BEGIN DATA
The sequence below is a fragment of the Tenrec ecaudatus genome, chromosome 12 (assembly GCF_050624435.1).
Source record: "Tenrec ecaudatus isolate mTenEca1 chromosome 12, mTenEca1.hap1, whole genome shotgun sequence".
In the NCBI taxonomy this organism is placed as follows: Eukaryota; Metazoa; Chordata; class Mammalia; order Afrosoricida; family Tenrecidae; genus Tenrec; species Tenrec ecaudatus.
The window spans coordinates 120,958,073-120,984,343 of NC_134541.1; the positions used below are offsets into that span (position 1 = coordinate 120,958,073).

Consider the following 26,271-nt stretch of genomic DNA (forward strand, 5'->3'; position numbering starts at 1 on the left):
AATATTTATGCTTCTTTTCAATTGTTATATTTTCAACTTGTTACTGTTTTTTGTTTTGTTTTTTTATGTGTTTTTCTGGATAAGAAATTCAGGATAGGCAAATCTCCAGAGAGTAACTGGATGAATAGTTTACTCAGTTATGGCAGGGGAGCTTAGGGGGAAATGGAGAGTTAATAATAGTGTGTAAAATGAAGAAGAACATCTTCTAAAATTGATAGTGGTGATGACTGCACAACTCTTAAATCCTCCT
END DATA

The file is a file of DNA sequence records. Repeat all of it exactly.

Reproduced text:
The sequence below is a fragment of the Tenrec ecaudatus genome, chromosome 12 (assembly GCF_050624435.1).
Source record: "Tenrec ecaudatus isolate mTenEca1 chromosome 12, mTenEca1.hap1, whole genome shotgun sequence".
In the NCBI taxonomy this organism is placed as follows: Eukaryota; Metazoa; Chordata; class Mammalia; order Afrosoricida; family Tenrecidae; genus Tenrec; species Tenrec ecaudatus.
The window spans coordinates 120,958,073-120,984,343 of NC_134541.1; the positions used below are offsets into that span (position 1 = coordinate 120,958,073).

Consider the following 26,271-nt stretch of genomic DNA (forward strand, 5'->3'; position numbering starts at 1 on the left):
AATATTTATGCTTCTTTTCAATTGTTATATTTTCAACTTGTTACTGTTTTTTGTTTTGTTTTTTTATGTGTTTTTCTGGATAAGAAATTCAGGATAGGCAAATCTCCAGAGAGTAACTGGATGAATAGTTTACTCAGTTATGGCAGGGGAGCTTAGGGGGAAATGGAGAGTTAATAATAGTGTGTAAAATGAAGAAGAACATCTTCTAAAATTGATAGTGGTGATGACTGCACAACTCTTAAATCCTCCT